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What is a Monitor Lizard?

By John J. Jones
Updated May 21, 2024
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A monitor lizard is a family of lizards that range in size from half a foot long (15cm) ranging all the way to the largest known lizard, the Komodo dragon, which can weigh up to 364 pounds (165 kilograms).

All monitors are tropical reptiles and many of these reptiles are very hostile. They all have very long claws and a tail which can be used to lash out at the smallest sign of aggression. Don't be fooled by their size, since a lash from even the smallest Monitor can leave a serious welt. Unlike many lizards, the monitor lizard cannot grow its tail back if it is lost.

Along with these natural defenses, the monitor uses poise to frighten off its predators. Standing alert with their heads to the sky, the monitor will often puff out their throats and whip their tail, putting on a fearsome display. Their ribs may expand slightly as they hiss making this lizard actually appear larger than it really is.

The moitor's diet consists of anything it can get its claws on. A carnivore, this lizard will eat almost anything that it can fit in its mouth, from fish, beetles, whip scorpions, crocodile and birds, to eggs, crabs, other lizards, snakes, nestling birds, and squirrels.

To reproduce, monitors often lay from 7-35 soft-shelled eggs in a hole dug near a riverbank or grove of trees along the water. The eggs incubate there for about 8-10 weeks before the young use a sharp egg tooth to break out of the leathery shells.

There are a surpring number of different varieties of monitor lizards; here are two:

The Savanna monitor or varanus exanthematicus, can grow up to five feet (1.5 meters) long. It has a brownish color with a few pale ringlets and bands of color. This monitor makes its home in central Africa in the hot and rocky forests. It is is also very adapt to being on land and water.

Another example is the Nile monitor or varanus niloticus. This particular lizard can grow to be 6 feet (1.8 meters) in length. It is noticeable by the pale yellow bands on its dark brown skin. The Nile Monitor also makes its home in Africa. It prefers to remain close to water, and it can dive for up to one hour. It is diurnal, or active during the day.

Frequently Asked Questions

What exactly is a monitor lizard?

A monitor lizard is a member of the Varanidae family, which includes about 80 species. These reptiles are known for their elongated bodies, strong limbs, and well-developed claws. They can range in size from the diminutive short-tailed monitor, which is around 20 cm in length, to the imposing Komodo dragon, which can exceed 3 meters and weigh over 70 kg.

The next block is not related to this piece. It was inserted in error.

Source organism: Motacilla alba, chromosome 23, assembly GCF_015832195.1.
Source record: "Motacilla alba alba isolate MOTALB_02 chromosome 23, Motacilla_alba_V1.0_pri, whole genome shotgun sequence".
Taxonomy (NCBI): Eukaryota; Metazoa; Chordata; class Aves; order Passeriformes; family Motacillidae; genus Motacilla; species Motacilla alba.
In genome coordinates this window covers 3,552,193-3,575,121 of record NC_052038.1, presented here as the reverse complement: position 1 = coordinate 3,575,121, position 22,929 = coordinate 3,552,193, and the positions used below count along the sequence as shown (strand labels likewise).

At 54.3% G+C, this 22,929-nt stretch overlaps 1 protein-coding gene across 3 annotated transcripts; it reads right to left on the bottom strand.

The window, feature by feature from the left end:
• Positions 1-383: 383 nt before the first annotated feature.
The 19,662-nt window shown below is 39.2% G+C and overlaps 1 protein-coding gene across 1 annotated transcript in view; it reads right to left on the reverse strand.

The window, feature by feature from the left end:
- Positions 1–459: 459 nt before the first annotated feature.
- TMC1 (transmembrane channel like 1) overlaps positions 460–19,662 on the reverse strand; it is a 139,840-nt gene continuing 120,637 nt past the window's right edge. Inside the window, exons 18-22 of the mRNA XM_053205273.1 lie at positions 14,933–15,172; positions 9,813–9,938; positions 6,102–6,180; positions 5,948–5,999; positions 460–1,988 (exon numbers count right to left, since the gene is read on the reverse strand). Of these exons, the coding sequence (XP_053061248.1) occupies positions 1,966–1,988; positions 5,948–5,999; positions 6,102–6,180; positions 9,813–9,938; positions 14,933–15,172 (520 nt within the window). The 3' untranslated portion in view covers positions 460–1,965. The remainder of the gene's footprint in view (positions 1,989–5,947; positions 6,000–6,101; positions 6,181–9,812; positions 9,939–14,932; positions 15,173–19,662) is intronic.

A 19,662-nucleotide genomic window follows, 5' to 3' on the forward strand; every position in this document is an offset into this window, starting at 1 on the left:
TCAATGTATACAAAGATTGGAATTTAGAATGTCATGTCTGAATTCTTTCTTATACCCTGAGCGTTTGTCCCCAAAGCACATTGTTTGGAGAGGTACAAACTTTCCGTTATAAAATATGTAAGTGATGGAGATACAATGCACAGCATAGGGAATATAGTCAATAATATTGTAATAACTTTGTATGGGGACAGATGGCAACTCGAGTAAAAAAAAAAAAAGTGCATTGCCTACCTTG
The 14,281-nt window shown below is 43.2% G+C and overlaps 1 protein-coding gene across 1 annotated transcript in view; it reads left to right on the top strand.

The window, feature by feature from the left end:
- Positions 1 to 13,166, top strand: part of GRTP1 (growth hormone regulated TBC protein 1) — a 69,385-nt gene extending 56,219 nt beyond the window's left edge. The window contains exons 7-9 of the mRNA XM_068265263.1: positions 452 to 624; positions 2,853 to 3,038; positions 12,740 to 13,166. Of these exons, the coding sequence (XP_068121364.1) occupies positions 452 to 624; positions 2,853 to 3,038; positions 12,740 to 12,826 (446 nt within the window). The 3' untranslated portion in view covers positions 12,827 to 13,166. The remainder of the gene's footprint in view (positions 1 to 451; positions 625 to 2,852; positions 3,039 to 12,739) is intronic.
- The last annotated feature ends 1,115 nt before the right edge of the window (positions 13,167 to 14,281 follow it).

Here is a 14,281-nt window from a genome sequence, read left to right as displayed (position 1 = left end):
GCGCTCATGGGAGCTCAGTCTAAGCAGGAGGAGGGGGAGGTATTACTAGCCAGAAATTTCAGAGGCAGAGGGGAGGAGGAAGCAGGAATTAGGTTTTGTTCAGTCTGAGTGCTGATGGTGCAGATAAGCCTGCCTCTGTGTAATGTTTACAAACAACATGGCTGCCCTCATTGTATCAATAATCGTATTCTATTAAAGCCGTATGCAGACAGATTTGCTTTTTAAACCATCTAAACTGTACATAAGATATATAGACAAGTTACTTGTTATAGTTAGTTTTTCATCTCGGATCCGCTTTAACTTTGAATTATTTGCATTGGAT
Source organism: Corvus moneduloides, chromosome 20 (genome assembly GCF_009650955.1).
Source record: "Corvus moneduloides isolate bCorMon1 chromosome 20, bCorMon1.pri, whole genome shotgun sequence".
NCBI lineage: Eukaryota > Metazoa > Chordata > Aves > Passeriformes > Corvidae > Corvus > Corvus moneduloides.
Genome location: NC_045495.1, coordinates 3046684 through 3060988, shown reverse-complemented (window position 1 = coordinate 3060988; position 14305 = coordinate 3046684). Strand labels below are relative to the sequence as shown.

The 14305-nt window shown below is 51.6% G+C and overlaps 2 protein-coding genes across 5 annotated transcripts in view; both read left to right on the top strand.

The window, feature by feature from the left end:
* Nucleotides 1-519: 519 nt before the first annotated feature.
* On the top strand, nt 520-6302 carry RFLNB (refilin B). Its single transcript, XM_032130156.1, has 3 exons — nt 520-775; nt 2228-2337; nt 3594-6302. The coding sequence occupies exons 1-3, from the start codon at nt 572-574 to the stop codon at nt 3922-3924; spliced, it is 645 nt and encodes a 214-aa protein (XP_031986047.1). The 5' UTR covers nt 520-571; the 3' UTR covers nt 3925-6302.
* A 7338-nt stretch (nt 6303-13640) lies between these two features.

Where can monitor lizards be found in the wild?

Monitor lizards are predominantly found in warmer regions of the world. They inhabit a variety of ecosystems, including forests, deserts, and wetlands across Africa, Asia, and Australia. The Komodo dragon, the largest of the species, is native to Indonesia's Lesser Sunda Islands, according to the International Union for Conservation of Nature (IUCN).

What do monitor lizards typically eat?

Monitor lizards are carnivorous and have a varied diet that can include insects, birds, small mammals, and even other reptiles. Larger species like the Komodo dragon are capable of taking down prey as large as deer. Their keen sense of smell aids them in hunting, and they are known to be opportunistic feeders, sometimes scavenging for carrion.

Are monitor lizards dangerous to humans?

While most monitor lizards are not inherently dangerous to humans, some large species, such as the Komodo dragon, have been known to attack if they feel threatened or are provoked. Their bites can be harmful due to sharp teeth and potent bacteria in their saliva, which can lead to infections. However, unprovoked attacks on humans are rare.

How do monitor lizards reproduce?

Monitor lizards are oviparous, meaning they lay eggs. Females typically lay eggs in burrows or hollow tree trunks, and the number of eggs can vary widely among species. For instance, the Komodo dragon can lay about 20 to 30 eggs, which hatch after an incubation period of several months, as noted by National Geographic.

Are any monitor lizard species endangered?

Yes, some monitor lizard species are considered endangered. Habitat loss, hunting, and the pet trade have contributed to the decline of certain populations. The Komodo dragon, for example, is classified as Vulnerable by the IUCN, with an estimated population of less than 2,500 mature individuals due to these threats.

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